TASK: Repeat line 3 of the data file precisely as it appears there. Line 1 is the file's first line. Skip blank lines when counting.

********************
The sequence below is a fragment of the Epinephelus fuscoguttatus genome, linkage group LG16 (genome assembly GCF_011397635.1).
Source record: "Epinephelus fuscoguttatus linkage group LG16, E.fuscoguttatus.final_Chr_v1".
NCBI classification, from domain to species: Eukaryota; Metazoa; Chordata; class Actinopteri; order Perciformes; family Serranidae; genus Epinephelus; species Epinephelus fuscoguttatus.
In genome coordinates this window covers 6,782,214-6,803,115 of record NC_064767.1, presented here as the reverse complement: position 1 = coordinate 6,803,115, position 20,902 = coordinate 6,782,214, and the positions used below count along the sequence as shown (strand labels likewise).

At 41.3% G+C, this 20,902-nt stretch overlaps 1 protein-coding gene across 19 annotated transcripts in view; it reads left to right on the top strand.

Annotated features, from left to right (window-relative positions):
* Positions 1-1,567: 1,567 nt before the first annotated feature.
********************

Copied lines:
NCBI classification, from domain to species: Eukaryota; Metazoa; Chordata; class Actinopteri; order Perciformes; family Serranidae; genus Epinephelus; species Epinephelus fuscoguttatus.